On river water we think that we are being more than fair to Pakistan and no farmer will agree to release more water to Pakistan. In fact, there is a growing demand within India to abrogate the Indus Waters Treaty (in which case Pakistan is finished) as a counter to terrorism.
On Kashmir, it is clear that Indian public opinion will not agree to any kind of concession aimed at pleasing Pakistan. Nobody will agree to give up an inch of Kashmir. Equally, there is no public support for the concept of joint sovereignty or a soft border which allows terrorists to come and go at will.
Given that the Indian positions are so inflexible, no talks can ever succeed. This is why all summits – whether in Lahore or in Agra – end up achieving nothing.
Four: We can end terrorism through dialogue.
We have been discussing this for over a decade now and despite many attempts at a dialogue including talk of a joint mechanism to fight terror, the situation on the ground has hardly changed.
The Pakistanis claim that any evidence we provide is inadequate. When we argue to the contrary, they say that their courts are free and so the government can do nothing if the likes of Hafiz Sayeed are let off. (It is another matter that every terrorist the Americans want arrested is quickly handed over to them for extraordinary rendition.)
When we respond that we are not looking for criminal convictions, that all we seek is a crackdown on terror organizations that are openly targeting India, the Pakistanis have a new explanation ready.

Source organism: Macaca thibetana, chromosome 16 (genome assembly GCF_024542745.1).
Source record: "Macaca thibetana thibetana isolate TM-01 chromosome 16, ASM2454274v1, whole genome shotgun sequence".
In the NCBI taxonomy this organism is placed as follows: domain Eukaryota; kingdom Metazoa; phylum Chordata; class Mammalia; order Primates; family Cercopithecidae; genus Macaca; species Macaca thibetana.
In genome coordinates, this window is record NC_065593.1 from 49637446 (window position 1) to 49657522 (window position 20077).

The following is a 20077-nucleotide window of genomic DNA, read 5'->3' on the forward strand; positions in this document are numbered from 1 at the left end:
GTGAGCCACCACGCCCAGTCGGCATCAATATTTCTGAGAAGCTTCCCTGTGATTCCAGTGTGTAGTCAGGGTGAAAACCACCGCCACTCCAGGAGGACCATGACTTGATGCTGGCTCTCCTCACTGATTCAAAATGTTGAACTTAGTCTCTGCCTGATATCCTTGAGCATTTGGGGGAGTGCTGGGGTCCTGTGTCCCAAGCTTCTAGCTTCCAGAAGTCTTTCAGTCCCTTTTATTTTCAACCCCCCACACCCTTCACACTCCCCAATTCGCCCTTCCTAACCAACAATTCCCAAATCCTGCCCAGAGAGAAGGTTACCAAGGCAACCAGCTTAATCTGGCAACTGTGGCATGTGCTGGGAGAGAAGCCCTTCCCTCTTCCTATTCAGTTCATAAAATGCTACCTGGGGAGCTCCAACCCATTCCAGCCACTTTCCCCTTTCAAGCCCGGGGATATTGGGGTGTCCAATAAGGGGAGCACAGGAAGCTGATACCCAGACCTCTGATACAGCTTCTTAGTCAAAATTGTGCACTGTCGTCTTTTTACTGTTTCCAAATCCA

They say: what can we do? We are suffering from the same malaise! Large parts of our territory are beyond our control. We would like to help but our government does not have the power to rein in the terrorists.
Which takes us back to square one: if they are not going to act against terrorists then why are we wasting time talking to them?
Five: The way forward is people-to-people contacts.
This is the one part of the classic candles-on-the-Wagah-border formulation that I actually have no problems with. Pakistanis are fed on the belief that Muslims are mistreated in India and that we have no successful minorities.
India can only gain if more Pakistanis come here and see the truth and recognize that our secular society has flourished while their Islamist society has destroyed their country. Any educated Pakistani who visits today’s India goes back impressed.
Plus, there is India’s soft power. Why do all Pakistanis long to see Bollywood movies? Why do so many Pakistanis dream of making it big in the Indian entertainment business? Why is it such a big deal when no Pakistanis are picked for an Indian cricket league? Would Indian players have cared if they were not asked to play for a Pakistani league?
The problem is that the Pakistani establishment recognizes the strengths of India’s open, secular society. It is quite happy sending the same 100 Punjabis over every year to talk peace at the India International Centre and at Neemrana. But it has no desire to allow Indian popular culture a free reign in Pakistan. And it sees no merit in allowing more Pakistanis a taste of the real India.
So, the next time you hear these hoary old clichés being tossed around, be a little skeptical. Experience has taught us that they do not amount to very much.